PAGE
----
Orleans County is a county located in the U.S. state of New York. As of the 2010 census, the population was 42,883. The county seat is Albion. The name is in honor of the French Royal House of Orleans.
When counties were established in New York State in 1683, the present Orleans County was part of Albany County. When the county was formed, a dispute arose about naming it after Andrew Jackson or John Adams; the conflict was ended by choosing the name Orleans. This was an enormous county, including the northern part of New York State as well as all of the present State of Vermont and, in theory, extending westward to the Pacific Ocean. This county was reduced in size on July 3, 1766 by the creation of Cumberland County, and further on March 16, 1770 by the creation of Gloucester County, both containing territory now in Vermont.
On March 12, 1772, what was left of Albany County was split into three parts, one remaining under the name Albany County. One of the other pieces, Tryon County, contained the western portion (and thus, since no western boundary was specified, theoretically still extended west to the Pacific). The eastern boundary of Tryon County was approximately five miles west of the present city of Schenectady, and the county included the western part of the Adirondack Mountains and the area west of the West Branch of the Delaware River. The area then designated as Tryon County now includes 37 counties of New York State. The county was named for William Tryon, colonial governor of New York.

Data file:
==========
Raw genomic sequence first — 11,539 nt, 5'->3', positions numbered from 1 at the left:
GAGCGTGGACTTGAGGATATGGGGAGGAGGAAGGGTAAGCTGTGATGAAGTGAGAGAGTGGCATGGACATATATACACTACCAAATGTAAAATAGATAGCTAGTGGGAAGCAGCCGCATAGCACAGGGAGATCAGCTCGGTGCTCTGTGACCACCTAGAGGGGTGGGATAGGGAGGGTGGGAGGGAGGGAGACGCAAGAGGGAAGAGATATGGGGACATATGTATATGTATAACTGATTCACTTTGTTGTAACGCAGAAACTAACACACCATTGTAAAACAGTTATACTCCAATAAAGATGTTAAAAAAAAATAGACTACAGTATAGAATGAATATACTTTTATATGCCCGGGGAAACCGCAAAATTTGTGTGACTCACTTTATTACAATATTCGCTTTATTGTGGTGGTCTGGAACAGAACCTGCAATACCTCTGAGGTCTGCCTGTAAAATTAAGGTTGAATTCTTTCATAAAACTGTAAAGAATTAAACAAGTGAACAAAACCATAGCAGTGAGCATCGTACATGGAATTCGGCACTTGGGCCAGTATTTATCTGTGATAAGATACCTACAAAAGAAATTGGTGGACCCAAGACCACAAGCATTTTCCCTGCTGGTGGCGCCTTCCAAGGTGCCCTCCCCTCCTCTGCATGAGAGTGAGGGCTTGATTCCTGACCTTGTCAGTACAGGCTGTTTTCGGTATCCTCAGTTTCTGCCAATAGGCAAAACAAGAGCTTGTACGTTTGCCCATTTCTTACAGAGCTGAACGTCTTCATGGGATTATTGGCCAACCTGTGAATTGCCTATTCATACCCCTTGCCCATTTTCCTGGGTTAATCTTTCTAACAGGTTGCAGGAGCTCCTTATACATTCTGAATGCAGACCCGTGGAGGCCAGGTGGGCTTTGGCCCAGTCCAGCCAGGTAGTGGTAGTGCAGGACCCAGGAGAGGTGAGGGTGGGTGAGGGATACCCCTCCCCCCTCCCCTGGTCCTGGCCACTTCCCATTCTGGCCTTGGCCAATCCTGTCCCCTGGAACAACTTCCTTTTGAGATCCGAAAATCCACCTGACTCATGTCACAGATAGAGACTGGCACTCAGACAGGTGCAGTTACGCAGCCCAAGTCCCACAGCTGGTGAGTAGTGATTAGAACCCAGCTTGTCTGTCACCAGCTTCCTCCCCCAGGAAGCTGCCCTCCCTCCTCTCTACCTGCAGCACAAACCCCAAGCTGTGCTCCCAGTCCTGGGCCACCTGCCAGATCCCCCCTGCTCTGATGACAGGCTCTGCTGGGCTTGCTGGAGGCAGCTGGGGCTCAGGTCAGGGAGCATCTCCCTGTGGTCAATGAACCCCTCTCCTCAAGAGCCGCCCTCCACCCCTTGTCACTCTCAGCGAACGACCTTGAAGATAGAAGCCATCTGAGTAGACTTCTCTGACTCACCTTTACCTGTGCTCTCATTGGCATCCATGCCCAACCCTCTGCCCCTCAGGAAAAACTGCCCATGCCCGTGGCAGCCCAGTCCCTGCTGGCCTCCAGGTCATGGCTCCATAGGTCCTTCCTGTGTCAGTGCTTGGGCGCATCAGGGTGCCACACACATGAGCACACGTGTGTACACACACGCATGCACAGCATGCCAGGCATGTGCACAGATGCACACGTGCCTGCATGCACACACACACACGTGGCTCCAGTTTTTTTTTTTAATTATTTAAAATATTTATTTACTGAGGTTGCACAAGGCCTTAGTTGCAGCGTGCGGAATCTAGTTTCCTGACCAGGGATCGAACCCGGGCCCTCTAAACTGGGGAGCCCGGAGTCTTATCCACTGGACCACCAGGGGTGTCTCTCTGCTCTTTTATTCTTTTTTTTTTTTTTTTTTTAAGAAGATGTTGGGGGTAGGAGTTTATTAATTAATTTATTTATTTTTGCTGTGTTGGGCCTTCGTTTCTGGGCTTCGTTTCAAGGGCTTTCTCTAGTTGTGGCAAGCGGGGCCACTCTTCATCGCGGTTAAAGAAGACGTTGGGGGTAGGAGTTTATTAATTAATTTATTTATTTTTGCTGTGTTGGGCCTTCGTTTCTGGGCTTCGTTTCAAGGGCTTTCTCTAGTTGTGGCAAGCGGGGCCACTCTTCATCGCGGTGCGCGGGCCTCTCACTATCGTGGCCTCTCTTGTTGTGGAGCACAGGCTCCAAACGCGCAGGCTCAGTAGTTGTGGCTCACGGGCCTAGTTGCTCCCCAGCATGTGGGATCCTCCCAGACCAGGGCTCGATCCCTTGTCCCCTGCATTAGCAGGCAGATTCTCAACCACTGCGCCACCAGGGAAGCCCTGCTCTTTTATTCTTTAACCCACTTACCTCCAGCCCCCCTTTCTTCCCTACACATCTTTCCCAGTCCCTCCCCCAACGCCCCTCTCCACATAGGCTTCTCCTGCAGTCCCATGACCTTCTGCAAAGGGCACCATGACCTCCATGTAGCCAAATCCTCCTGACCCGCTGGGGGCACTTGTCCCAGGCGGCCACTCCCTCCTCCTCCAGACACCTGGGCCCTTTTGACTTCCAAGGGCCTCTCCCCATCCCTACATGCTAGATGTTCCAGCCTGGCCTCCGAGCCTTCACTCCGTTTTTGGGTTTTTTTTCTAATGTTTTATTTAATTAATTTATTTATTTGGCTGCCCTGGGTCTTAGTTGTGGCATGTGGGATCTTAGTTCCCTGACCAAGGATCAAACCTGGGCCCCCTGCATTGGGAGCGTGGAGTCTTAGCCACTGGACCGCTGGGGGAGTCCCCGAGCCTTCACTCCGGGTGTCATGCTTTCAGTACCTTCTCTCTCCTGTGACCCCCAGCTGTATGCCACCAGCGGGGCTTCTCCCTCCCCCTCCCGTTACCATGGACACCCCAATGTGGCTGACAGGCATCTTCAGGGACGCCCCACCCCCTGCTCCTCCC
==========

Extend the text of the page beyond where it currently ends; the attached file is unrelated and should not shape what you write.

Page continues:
In the years prior to 1776, most of the Loyalists in Tryon County fled to Canada. In 1784, following the peace treaty that ended the American Revolutionary War, the name of Tryon County was changed to Montgomery County in order to honor the general, Richard Montgomery, who had captured several places in Canada and died attempting to capture the city of Quebec, replacing the name of the hated British governor.
In 1789, Ontario County was split off from Montgomery.
In 1802, Genesee County was created by a splitting of Ontario County . This was much larger than the present Genesee County, however, containing the present Allegany, Cattaraugus, Chautauqua, Erie, Niagara, Orleans, and Wyoming Counties, and parts of Livingston and Monroe Counties.
In 1806, Genesee County was reduced in size by the splitting off of Allegany County. In 1808, Genesee County was further reduced in size by the splitting off of Cattaraugus, Chautauqua, and Niagara Counties. Niagara County at that time also included the present Erie County.
In 1821, Genesee County was reduced in size by the splitting off of portions which were combined with portions of Ontario County to create Livingston and Monroe Counties. By this time Genesee County had been reduced considerably in size from its original area of 1802, still containing the present Orleans and Wyoming Counties in addition to its present area, however.
In 1824, Orleans County was created from what was left of Genesee County.